The crucial problem the study had to solve was the old causation-correlation problem. Are children who do well on kindergarten tests destined to do better in life, based on who they are? Or are their teacher and classmates changing them?There are two issues here. The first is that the mere fact that the statistical significance of a finding is supposedly "too big to be explained by randomness" doesn't mean that it isn't, in fact, the result of chance. A very interesting New Yorker article recently discussed a number of studies in which statistically significant results, sometimes well beyond what researchers believed could be explained by chance, were followed in subsequent studies by a regression to the mean. That is, the initial findings were outliers or were otherwise flawed. The article doesn't mention this, but sometimes data sets are analyzed by computer for hundreds or thousands of factors - and when you do that, odds are you're going to find some outliers at the p < .01 or even p < ..001 level.
The Tennessee experiment, known as Project Star, offered a chance to answer these questions because it randomly assigned students to a kindergarten class. As a result, the classes had fairly similar socioeconomic mixes of students and could be expected to perform similarly on the tests given at the end of kindergarten.
Yet they didn’t. Some classes did far better than others. The differences were too big to be explained by randomness. (Similarly, when the researchers looked at entering and exiting test scores in first, second and third grades, they found that some classes made much more progress than others.)
Class size — which was the impetus of Project Star — evidently played some role. Classes with 13 to 17 students did better than classes with 22 to 25. Peers also seem to matter. In classes with a somewhat higher average socioeconomic status, all the students tended to do a little better.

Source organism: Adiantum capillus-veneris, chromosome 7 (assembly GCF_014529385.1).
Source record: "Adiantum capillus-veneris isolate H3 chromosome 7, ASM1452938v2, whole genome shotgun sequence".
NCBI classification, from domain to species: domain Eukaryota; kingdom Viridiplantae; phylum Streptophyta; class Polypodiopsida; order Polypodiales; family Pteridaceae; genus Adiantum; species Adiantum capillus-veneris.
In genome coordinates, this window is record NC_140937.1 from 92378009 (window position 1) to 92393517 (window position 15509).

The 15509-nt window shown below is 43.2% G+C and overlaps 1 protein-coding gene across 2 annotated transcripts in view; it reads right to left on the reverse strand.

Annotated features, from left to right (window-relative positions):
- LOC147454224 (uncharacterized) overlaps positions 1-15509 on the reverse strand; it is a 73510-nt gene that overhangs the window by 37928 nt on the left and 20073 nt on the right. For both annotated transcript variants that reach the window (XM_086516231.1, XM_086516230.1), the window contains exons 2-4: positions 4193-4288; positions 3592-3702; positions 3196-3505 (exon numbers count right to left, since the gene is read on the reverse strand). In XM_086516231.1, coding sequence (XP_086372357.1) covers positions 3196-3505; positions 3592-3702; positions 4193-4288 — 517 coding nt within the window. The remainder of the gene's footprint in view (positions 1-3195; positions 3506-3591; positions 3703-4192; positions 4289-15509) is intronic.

But neither of these factors came close to explaining the variation in class performance. So another cause seemed to be the explanation: teachers.
Also, with due respect to Sherlock Holmes, ruling out the obvious does not necessarily mean that you are correct that only one explanation remains, or that the one explanation you identify is the solution to your puzzle. If you come up with a hypothesis that lies outside of your data, you should attempt to replicate your experiment while collecting a more complete set of data.
Even if the answer does lie with the quality of the kindergarten teacher, the questions are raised, what qualities made the difference and were they consistent between teachers? If some teachers were introducing basic math and reading concepts, while others were focusing on play and socialization, that could explain why one group performed better than the other, but that's really a question of priority as opposed to teacher quality.
When it comes to schools we're better off erring on the side of quality, top to bottom, so to the extent that "great kindergarten teachers cause significant increases in lifetime earnings" means that as a society we'll emphasize finding and retaining great kindergarten teachers, I'm all for it. But, perhaps thanks to my kindergarten teacher (although when I started school in the U.K. I didn't attend a kindergarten, as such) I don't accept "We can't figure out what else caused the difference so it must be the teachers" with sound science.